I found this surprising and started to look into it. So I adopted a skeptical posture at first, but the physics is actually sound—a doubling of concentrations of CO2 in the atmosphere will in fact slow down the cooling of the Earth, leading to temperature warming of about 1.1 degrees Celsius if nothing else is working to counteract (or amplify) the effects of those emissions.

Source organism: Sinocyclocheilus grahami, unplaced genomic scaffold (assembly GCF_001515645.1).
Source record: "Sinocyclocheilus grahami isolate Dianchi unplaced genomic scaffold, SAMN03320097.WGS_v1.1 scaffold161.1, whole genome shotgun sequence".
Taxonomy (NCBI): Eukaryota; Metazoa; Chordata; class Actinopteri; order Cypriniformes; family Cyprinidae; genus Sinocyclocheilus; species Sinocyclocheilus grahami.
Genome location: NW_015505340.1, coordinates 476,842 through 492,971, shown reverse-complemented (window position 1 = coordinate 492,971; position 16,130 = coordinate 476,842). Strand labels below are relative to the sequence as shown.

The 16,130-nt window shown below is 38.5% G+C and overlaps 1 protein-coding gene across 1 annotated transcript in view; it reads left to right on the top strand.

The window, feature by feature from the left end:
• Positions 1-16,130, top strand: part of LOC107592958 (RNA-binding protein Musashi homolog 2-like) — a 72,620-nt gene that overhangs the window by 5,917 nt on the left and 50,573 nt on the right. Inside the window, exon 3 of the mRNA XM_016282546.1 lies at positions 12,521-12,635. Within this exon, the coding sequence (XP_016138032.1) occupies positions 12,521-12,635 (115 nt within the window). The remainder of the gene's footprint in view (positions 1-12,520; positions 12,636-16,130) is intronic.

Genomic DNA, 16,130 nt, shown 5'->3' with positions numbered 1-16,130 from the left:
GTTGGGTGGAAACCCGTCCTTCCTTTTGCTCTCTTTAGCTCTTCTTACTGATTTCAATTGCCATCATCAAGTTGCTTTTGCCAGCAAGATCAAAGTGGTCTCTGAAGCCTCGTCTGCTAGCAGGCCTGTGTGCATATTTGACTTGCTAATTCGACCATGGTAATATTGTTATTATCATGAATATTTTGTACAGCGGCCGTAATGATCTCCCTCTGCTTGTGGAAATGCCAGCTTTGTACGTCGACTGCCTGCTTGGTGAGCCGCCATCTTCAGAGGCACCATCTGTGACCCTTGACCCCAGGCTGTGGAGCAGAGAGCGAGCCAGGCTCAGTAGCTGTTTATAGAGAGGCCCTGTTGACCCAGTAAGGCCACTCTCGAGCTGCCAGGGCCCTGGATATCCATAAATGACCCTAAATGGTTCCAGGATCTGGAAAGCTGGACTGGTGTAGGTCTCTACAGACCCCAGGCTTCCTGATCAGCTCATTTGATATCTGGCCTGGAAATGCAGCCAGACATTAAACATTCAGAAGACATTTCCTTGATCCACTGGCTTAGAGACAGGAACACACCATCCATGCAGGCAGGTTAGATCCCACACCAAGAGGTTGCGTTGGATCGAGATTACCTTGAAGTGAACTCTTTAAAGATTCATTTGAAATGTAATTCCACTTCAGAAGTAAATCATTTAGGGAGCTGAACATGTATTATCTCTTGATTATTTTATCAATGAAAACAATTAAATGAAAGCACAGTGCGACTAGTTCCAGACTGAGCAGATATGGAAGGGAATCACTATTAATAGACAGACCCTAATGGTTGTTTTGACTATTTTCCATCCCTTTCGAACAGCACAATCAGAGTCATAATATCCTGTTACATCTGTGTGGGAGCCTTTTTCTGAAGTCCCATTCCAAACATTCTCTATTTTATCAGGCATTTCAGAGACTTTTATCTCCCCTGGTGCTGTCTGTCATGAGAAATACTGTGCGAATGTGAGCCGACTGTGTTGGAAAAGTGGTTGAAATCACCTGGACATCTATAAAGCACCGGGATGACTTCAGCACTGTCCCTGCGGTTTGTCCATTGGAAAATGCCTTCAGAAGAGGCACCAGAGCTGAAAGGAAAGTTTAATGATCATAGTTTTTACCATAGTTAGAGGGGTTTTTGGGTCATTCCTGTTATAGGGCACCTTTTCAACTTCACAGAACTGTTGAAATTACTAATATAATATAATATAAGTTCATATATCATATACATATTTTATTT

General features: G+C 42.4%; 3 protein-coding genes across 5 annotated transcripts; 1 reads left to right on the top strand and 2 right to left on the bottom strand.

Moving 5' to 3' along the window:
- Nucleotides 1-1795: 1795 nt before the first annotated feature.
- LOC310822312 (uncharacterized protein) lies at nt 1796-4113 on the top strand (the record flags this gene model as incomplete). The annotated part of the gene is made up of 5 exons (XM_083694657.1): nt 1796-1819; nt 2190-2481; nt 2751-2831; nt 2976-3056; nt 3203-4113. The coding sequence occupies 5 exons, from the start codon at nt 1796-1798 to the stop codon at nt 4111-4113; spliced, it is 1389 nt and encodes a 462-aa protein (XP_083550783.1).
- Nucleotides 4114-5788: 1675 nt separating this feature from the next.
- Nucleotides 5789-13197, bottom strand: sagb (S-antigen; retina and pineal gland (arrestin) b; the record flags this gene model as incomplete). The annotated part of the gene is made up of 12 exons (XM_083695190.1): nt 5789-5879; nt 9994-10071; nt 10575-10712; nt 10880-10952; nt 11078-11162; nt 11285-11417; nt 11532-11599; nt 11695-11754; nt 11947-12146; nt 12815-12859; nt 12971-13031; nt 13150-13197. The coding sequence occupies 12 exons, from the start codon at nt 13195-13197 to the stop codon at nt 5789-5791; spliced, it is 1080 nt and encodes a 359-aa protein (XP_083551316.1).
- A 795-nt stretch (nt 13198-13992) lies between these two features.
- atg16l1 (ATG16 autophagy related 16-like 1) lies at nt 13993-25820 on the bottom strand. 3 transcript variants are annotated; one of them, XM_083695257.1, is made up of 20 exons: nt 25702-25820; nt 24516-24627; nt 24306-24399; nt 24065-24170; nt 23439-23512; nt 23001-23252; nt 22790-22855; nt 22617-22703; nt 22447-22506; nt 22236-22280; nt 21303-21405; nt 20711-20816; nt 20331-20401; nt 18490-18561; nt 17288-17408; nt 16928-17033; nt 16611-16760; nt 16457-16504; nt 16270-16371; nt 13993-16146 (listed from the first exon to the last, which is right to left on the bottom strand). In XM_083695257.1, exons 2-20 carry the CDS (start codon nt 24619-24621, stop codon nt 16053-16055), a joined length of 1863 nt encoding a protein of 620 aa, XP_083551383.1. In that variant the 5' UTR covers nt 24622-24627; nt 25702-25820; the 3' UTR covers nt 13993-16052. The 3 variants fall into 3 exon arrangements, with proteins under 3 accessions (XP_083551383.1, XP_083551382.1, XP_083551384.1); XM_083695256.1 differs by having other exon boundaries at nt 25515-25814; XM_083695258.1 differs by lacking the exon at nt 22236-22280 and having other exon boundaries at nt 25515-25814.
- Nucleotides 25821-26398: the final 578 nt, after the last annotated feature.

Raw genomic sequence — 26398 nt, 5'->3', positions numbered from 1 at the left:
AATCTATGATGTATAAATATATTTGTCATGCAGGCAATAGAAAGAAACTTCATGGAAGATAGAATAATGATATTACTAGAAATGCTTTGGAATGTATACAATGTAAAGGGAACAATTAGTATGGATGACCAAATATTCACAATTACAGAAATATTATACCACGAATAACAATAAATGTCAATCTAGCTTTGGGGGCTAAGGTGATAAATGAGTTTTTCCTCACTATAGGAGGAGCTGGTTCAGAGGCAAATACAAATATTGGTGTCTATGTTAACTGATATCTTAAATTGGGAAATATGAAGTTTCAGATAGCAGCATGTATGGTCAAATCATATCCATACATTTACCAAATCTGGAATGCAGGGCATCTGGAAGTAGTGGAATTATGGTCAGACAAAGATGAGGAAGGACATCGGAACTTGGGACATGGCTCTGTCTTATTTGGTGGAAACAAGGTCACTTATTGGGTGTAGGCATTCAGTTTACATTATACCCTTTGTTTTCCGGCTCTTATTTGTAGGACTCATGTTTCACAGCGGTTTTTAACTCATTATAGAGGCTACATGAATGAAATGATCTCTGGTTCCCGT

The scientific debate of interest was what other forces were either working with CO2 to elevate temperatures or acting as a counterbalance to the warming effect and how strong they were. That debate continues today. Those most committed to the ‘cause’ of cataclysmic climate change are convinced that the atmosphere is very sensitive to a doubling of CO2 concentrations in the atmosphere, saying that CO2 is a force for change in atmospheric conditions that causes ‘feedback’ from other phenomena. According to the theory of high sensitivity, more CO2 leads inexorably to more water vapor, also a greenhouse gas. And a little heating melts ice, which has a high albedo and reflects the sunlight back into space, exposing the darker surface underneath it which absorbs the heat from the sun, not letting it go back from whence it came. But this turns out to be a new theory, as dramatic and unexpected as Thor Heyerdahl’s theory about human travel between continents or Elaine Morgan’s ideas about early humans being the original beachcombers. And it is this specific subsection of the global warming hypothesis—the atmospheric sensitivity to greenhouse gases—that was not being examined as closely as a new theory should. Not only is the given range of sensitivity a very large range (between 1.5C and 4.5C for a doubling of CO2 concentrations), but despite decades of work that range has not narrowed at all. However, an alarming high value for atmospheric sensitivity was blithely accepted almost the minute it was posited. I cannot stress enough how unusual that is.